Flies and Drains: What You Need to Know

Jul 23, 2020, 07:13 AM by Fred Speer

When most people think of fly problems in commercial facilities, they tend to look up. They look for fly activity around windows, ventilation screens or loading dock doors. Rarely does anyone look down and that can be a problem.

Many small fly issues in restaurants, commercial kitchens and food processing plants are generated in the drains and plumbing that run beneath kitchen or production area floors.

Mike Biando, Associate Certified Entomologist, commercial QA supervisor for Clark Pest Control in Auburn, California, says commercial clients often overlook the role drains play in creating a condition conducive for small flies.

“Facility managers and business owners often don’t make the connection between drains and flies,” says Biando. “Drains that are not cleaned regularly allow organic material to build up and become ideal breeding grounds for small flies.”

Failing to make that connection can lead to damage to a restaurant, grocery store or food product supplier’s brand, and create a significant health threat by allowing disease and bacteria carrying flies to land on food or food preparation or serving surfaces.

What can excess food debris and water build up in a drain do? Biando says he recently visited a restaurant that had an issue with small flies and the owner was requesting more fly light traps. Upon further inspection, Biando noticed fly activity coming from one of the floor drains in the kitchen.

Biando showed the owner a drain that had significant organic material build up and was harboring flies.

“The owner thought the flies were coming in by the doors because that is where he noticed them,” says Biando. “The flies were actually trying to get out of the doors but were living in the drain.”

The Clark Pest Control solution included an application of a microbial foam product in the drain and surrounding tile area. The microbial treatment, one of several options in the fly management toolbox Clark deploys, can also be made under kitchen and food processing equipment, sinks and other areas where organic matter builds up and attracts flies.

How to Prevent Small Fly Issues

What can commercial facility and QA managers do to reduce their risk of having a small fly issue? Biando says the focus should be placed on the following areas:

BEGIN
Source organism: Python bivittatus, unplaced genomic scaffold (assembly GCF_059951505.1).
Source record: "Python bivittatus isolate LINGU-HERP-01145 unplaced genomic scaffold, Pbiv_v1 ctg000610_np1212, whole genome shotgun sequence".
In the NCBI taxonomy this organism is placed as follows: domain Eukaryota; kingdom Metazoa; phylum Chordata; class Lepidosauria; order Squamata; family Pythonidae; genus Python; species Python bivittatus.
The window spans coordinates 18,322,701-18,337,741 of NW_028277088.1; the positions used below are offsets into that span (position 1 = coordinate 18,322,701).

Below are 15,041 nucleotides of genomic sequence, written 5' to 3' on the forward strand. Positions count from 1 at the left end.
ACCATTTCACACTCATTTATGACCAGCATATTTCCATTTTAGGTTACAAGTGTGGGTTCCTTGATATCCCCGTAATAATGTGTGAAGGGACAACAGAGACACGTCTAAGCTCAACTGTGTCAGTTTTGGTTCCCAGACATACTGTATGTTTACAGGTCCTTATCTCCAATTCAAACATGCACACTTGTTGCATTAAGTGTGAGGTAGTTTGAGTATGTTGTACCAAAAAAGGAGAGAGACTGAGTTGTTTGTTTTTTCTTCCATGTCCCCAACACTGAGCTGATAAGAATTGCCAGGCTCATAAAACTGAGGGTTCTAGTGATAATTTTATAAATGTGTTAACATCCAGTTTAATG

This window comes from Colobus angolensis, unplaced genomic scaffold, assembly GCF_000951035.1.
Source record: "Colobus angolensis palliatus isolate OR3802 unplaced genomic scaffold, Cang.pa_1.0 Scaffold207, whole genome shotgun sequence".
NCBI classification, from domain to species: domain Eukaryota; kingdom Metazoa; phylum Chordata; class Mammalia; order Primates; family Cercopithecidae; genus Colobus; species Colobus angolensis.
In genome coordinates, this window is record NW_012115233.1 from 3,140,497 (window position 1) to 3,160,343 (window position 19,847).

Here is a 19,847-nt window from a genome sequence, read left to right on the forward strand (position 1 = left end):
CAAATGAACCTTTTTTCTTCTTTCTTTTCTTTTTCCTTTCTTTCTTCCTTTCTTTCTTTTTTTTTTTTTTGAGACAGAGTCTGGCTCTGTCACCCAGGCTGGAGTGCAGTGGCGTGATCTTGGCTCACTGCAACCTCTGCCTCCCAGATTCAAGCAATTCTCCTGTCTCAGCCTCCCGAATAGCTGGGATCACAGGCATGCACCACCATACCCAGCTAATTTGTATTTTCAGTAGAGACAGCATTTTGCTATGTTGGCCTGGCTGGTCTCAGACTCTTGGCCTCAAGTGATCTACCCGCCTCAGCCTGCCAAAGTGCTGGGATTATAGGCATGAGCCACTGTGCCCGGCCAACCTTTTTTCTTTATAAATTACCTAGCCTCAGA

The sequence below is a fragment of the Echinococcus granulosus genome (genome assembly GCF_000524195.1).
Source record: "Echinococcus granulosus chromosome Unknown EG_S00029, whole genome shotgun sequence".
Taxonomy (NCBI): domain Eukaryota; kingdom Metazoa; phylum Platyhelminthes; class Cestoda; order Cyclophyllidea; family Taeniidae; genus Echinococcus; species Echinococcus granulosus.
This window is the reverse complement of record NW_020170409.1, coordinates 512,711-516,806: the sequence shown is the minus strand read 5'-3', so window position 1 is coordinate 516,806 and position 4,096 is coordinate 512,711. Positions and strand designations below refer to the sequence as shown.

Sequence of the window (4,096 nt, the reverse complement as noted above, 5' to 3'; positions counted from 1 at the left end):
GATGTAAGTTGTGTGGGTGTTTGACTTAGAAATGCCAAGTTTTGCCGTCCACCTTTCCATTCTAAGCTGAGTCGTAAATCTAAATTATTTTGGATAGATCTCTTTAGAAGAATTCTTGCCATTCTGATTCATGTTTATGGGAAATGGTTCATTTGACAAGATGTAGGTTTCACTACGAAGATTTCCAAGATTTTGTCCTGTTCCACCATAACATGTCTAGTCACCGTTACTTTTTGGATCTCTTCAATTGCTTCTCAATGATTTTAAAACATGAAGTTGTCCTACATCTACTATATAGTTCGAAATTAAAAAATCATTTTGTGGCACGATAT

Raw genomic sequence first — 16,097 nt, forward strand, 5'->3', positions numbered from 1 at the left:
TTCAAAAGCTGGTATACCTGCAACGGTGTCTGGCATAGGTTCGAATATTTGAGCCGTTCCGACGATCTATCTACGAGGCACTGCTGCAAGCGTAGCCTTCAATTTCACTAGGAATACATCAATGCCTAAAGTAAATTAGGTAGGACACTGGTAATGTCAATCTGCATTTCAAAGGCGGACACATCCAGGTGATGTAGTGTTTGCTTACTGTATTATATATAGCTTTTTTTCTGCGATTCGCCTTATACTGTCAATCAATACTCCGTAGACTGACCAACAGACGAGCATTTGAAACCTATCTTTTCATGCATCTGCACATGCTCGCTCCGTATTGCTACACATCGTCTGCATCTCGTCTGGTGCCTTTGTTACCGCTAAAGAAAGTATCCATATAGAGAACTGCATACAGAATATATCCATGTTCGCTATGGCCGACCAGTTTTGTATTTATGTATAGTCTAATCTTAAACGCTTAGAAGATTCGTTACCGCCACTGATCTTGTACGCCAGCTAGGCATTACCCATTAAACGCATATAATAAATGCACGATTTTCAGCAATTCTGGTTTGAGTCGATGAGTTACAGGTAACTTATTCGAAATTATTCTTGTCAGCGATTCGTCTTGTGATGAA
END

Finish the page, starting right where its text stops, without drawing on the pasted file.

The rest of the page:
Sanitation and Cleaning – Staying on top of sanitation and cleaning protocols reduces the amount of debris that can find its way into drains. Remind cleaning crews not to leave standing water when washing down floors. Water left overnight can seep into cracked floor tiles, grout and drains causing build up and creating a fly breeding area.

Structural Maintenance – Broken floor tiles, missing grout, baseboard tiles pulled away from the wall and leaking or broken plumbing pipes all are conditions that allow fly-attracting food debris and water to build up. Facility maintenance staffs need to stay current with repairs and be proactive by installing air curtains on loading dock doors, repairing vertical seals on double doors and ensuring there is positive airflow inside the facility.

Biando also recommends having a licensed plumber hydra-jet drains once a year and inspect them thoroughly to make sure they are intact. A broken drainpipe below a cement production floor will not only lead to a potential fly issue, but a significant repair bill and lost revenue due to the shutdown to fix the problem.

The Culprits

Drain Flies

·       Drain flies are tiny, which means they can penetrate screens and get inside structures easily. They’re weak fliers, although they can be carried by wind currents for up to 100 yards – the length of a football field.

·       You can find them resting inside on walls or near drain openings, and outdoors, in the shade. Often, their appearance is noted by their sheer quantity – a lot of them at once, clustering on lampshades, windows, sinks and floor drains in showers indoors, and outdoors in clogged roof gutters and storm drains, birdbaths, moist compost, potted-plant saucers and overgrown shrubs.

·       The larvae feed on fungi, sludge and microbes on the filmy surfaces of stagnant water, which may be why they have an appetite for organic matter in drains.

Phorid Flies

·       Phorid flies breed and develop deep within the plumbing of commercial facilities including restaurants and food processing plants. They can potentially taint food and food preparation surfaces with disease microorganisms.

·       Phorid flies have short and erratic flight patterns and are often mistaken for gnats. They are often seen running across windows, display screens, tables, walls, and plant foliage.

·       Resolving a phorid fly problem could require expensive repairs if the infestation stems from a plumbing leak underneath a floor.

·       Phorid flies will eat moist organic material that gathers in drains or other plumbing, decomposing flour on the floor and under equipment in bakeries and kitchens, and decomposing vegetables including potatoes and onions, fungi and other insects.

If you are looking for a pest management partner that understands your business, and can help you protect your products, employees and customers, give Clark Pest Control a call at (800) 936-3339.